Borrowed Hope

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“I am a success today because I had a friend who believed in me and
I didn’t have the heart to let him down”

 – Abraham Lincoln

A few years back I was really depressed.  I was very despondent and lacking all hope for any sort of recovery of my mental illness.  It was before my diagnosis of Borderline Personality Disorder (BPD) and I had been dumped in the ‘treatment-resistant depression’ box.  I hate that box because it’s like ‘they’ decide I am not doing my bit to recover and so am just left to founder for myself.  The public Mental Health System had ceremoniously dumped me off their books because I didn’t respond to the Cognitive Behavioural Therapy (CBT) they offered and they simply didn’t know what else to do with me.  And yes, they told me all this.  The public Eating Disorders Service also dumped me off their books at about the same time because they couldn’t work me out or figure why I did the things I did, and didn’t respond to what they tried to get me to do.

I was seeing the therapist I still see, and thankfully he held out hope for me.  But it wasn’t enough.  I thought at that time that the only reason he held out any hope for me was that I paid his bill at the end of the month.  No matter what he said or how super-therapist he proved to be, I could only imagine that he just saw me for the money.

You name it, I’d tried it.  I’d had years of therapy (from several different therapists),I had tried masses of different medications, I had tried Electro Convulsive Therapy (ECT) three separate times, I had two lengthy stays in a therapeutic community and had many hospitalisations (which really never did much except maybe keeping me alive.), oh and did I mention that I left my marriage on the expectation that doing so would cure me (many doctors told me this would happen).  It didn’t… although it did bring an end to my suicide attempts and alcohol abuse so I guess that was a good thing.

I had sunk to a new low.  I thought I had tried everything and nothing worked.  It seemed like nothing was going to help and while I hadn’t acted on suicidal ideation for some years, the thoughts were constant.  I started to realise that this was going to be my lot.  I was always going to be depressed (because that’s what everyone still thought I was).  Another 50 years of this was not a good prospect.  Life as a depressed person did not look like a good prospect and actually I really couldn’t see the point.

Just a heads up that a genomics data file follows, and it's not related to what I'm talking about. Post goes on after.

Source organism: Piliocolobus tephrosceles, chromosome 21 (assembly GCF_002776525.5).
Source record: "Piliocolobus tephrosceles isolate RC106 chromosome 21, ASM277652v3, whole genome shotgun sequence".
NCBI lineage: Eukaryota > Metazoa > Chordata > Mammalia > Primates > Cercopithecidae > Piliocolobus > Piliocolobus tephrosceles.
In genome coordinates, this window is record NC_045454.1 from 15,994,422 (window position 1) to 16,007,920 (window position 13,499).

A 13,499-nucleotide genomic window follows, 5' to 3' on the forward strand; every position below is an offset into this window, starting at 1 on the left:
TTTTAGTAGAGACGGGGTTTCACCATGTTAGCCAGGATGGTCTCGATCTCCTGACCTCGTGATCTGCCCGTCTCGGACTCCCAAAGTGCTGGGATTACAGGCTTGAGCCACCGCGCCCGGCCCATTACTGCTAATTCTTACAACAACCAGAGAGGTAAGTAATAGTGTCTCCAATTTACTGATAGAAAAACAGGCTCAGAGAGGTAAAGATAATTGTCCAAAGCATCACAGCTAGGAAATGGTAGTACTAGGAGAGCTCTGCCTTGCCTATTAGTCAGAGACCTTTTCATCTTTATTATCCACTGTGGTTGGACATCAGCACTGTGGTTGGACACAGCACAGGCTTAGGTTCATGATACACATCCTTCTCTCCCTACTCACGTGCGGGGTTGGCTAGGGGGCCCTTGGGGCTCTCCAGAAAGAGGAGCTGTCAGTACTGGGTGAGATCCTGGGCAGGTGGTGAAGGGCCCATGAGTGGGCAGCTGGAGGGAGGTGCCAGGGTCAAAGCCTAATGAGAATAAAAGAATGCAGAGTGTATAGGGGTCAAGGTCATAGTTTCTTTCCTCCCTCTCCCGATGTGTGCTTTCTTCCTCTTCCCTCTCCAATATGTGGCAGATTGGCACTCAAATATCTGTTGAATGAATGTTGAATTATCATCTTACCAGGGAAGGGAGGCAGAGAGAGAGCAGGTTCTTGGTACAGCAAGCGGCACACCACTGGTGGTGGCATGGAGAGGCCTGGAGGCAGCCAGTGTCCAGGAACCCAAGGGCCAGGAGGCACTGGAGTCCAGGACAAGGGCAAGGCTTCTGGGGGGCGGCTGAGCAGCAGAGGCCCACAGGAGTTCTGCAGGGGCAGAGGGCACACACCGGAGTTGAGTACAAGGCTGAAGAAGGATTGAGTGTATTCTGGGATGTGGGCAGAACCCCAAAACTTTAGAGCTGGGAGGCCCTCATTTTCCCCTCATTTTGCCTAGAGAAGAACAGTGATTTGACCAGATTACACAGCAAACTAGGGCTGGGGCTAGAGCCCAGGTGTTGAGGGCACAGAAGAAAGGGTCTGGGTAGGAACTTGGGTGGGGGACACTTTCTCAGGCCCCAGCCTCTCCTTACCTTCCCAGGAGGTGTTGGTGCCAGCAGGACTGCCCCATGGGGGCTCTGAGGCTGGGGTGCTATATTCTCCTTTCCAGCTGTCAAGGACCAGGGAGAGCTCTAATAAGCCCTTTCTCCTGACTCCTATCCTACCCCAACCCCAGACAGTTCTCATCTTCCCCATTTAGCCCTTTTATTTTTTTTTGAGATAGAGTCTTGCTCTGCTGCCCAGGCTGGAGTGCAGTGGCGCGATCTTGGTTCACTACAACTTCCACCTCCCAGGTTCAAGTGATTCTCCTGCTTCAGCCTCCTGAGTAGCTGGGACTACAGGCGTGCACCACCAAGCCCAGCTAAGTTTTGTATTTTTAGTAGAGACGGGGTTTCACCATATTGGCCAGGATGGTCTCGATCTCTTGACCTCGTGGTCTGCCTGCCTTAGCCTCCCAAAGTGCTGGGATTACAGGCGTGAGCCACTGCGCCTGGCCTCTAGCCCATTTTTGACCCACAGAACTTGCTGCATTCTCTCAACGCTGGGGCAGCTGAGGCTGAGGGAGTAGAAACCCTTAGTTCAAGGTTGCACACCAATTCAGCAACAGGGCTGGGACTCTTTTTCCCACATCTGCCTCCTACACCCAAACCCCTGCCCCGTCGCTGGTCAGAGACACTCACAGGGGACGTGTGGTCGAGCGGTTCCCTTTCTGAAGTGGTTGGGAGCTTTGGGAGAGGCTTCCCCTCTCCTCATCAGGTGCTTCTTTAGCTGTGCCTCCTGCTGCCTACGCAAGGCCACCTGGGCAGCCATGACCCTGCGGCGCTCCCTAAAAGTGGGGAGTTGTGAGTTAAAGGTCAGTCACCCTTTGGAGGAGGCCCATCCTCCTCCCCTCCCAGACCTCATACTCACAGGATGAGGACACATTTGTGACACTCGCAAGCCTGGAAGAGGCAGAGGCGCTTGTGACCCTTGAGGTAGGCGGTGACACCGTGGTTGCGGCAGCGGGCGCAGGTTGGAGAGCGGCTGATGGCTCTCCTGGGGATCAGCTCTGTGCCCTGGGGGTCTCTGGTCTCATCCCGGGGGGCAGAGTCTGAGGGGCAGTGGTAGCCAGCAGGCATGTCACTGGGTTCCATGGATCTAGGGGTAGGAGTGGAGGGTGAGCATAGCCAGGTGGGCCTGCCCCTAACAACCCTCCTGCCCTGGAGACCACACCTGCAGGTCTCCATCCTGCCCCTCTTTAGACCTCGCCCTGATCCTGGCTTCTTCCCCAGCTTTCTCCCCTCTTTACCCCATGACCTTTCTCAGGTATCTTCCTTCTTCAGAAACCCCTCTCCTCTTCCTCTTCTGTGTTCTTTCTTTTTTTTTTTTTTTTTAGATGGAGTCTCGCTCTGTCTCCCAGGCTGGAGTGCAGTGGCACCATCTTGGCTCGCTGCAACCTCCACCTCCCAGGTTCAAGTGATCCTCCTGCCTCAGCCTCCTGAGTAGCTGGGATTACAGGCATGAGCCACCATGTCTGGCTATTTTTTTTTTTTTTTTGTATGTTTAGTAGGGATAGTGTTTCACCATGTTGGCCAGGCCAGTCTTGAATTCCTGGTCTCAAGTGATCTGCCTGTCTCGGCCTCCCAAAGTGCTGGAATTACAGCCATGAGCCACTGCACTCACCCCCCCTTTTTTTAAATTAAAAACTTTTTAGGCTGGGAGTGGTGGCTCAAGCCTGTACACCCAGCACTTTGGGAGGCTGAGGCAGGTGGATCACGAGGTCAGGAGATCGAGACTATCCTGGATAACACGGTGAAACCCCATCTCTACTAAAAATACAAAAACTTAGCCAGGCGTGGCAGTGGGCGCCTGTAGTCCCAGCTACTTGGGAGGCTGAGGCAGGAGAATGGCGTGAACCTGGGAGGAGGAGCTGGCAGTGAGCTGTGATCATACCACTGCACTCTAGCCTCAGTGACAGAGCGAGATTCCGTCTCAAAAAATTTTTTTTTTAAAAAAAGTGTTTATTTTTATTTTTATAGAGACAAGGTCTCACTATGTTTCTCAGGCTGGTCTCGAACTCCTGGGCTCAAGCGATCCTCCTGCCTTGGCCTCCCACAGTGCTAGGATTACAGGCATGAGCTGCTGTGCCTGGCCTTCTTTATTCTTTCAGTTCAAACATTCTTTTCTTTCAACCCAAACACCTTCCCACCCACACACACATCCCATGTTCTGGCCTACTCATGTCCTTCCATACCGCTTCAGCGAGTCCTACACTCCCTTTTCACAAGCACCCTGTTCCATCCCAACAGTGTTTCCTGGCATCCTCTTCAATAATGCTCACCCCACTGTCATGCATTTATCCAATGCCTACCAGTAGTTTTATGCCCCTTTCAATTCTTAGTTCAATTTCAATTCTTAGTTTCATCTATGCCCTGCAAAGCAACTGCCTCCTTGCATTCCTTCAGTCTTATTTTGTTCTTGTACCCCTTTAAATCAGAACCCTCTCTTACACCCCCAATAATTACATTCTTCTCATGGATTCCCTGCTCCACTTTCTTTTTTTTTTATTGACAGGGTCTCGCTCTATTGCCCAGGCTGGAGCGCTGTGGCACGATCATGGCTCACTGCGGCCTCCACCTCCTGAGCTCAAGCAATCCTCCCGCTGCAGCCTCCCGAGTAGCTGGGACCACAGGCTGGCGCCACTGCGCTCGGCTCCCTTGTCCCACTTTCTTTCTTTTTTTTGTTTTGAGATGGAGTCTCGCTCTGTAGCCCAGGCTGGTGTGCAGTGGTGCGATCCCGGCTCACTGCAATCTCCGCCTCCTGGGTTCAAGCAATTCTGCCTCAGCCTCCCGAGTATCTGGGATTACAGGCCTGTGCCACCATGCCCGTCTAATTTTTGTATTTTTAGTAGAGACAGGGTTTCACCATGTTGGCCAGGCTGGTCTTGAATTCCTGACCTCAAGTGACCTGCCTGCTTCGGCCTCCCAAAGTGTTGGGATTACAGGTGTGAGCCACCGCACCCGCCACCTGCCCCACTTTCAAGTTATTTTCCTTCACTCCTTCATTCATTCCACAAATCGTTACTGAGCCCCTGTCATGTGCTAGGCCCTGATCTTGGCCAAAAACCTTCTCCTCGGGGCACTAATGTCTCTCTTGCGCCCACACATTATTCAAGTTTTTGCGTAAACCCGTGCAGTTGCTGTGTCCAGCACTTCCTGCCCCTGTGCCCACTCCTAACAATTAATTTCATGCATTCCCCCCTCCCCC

I stepped up the self harm, cut down the eating and tried to come to terms with the fact (or what I assumed was a fact) that this would be my lot.  I kept telling my therapist that he was only in this for the money and actually no one really cared about me.  For some reason he kept on seeing me regardless of my attitude about his apparent money-hungry ways.

Fortunately I had someone who believed in me.  My Dad believed in me, believed I was a good person and believed that one day I would be healed and restored to health.  I have to admit that I was very clear that Dad felt that way, but I really just thought it was him being him.  He was very much a ‘glass half-full’ positive person to the extent that it drove me to anger at times.  I thought it wasn’t really real and that one day I would do something to smash that glass and he would realise that the hope he held for me was just thin air.

With a lot of patience and perseverance Dad kept on at me.  Somehow (and I can’t remember exactly how it happened) I slowly started to think that maybe I should hold onto his hope for me.  I had no hope for myself but I kept hearing his belief.  Somehow he convinced me that his hope for me would be enough.  His hope for me would get me through this.  I had no idea how that could be possible but I decided to hang onto life, because he believed it would get better (even though I still had no hope myself).